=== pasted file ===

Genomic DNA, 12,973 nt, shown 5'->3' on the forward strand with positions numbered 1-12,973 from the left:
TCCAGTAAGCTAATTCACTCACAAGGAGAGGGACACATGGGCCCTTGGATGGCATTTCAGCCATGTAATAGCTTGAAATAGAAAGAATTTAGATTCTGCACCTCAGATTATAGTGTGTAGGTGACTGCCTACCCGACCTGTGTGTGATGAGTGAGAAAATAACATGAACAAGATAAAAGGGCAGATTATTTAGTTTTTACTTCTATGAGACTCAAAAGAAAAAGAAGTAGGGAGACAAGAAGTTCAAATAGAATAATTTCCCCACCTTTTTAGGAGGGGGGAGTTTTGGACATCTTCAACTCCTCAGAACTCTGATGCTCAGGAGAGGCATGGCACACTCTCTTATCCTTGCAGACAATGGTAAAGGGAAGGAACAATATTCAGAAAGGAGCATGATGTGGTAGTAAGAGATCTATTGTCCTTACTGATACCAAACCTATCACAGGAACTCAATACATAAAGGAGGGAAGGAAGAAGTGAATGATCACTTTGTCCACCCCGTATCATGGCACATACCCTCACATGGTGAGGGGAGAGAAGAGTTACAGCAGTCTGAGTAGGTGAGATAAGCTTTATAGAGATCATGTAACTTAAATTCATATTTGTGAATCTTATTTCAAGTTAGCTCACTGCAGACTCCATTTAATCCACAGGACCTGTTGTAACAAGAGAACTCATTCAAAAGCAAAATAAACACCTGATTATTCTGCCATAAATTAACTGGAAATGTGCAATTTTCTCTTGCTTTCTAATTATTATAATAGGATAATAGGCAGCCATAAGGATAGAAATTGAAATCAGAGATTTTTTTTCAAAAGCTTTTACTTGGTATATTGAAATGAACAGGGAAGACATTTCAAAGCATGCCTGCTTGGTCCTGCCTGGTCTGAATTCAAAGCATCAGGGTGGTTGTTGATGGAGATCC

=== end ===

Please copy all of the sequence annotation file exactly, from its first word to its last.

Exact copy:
Genomic DNA, 12,973 nt, shown 5'->3' on the forward strand with positions numbered 1-12,973 from the left:
TCCAGTAAGCTAATTCACTCACAAGGAGAGGGACACATGGGCCCTTGGATGGCATTTCAGCCATGTAATAGCTTGAAATAGAAAGAATTTAGATTCTGCACCTCAGATTATAGTGTGTAGGTGACTGCCTACCCGACCTGTGTGTGATGAGTGAGAAAATAACATGAACAAGATAAAAGGGCAGATTATTTAGTTTTTACTTCTATGAGACTCAAAAGAAAAAGAAGTAGGGAGACAAGAAGTTCAAATAGAATAATTTCCCCACCTTTTTAGGAGGGGGGAGTTTTGGACATCTTCAACTCCTCAGAACTCTGATGCTCAGGAGAGGCATGGCACACTCTCTTATCCTTGCAGACAATGGTAAAGGGAAGGAACAATATTCAGAAAGGAGCATGATGTGGTAGTAAGAGATCTATTGTCCTTACTGATACCAAACCTATCACAGGAACTCAATACATAAAGGAGGGAAGGAAGAAGTGAATGATCACTTTGTCCACCCCGTATCATGGCACATACCCTCACATGGTGAGGGGAGAGAAGAGTTACAGCAGTCTGAGTAGGTGAGATAAGCTTTATAGAGATCATGTAACTTAAATTCATATTTGTGAATCTTATTTCAAGTTAGCTCACTGCAGACTCCATTTAATCCACAGGACCTGTTGTAACAAGAGAACTCATTCAAAAGCAAAATAAACACCTGATTATTCTGCCATAAATTAACTGGAAATGTGCAATTTTCTCTTGCTTTCTAATTATTATAATAGGATAATAGGCAGCCATAAGGATAGAAATTGAAATCAGAGATTTTTTTTCAAAAGCTTTTACTTGGTATATTGAAATGAACAGGGAAGACATTTCAAAGCATGCCTGCTTGGTCCTGCCTGGTCTGAATTCAAAGCATCAGGGTGGTTGTTGATGGAGATCC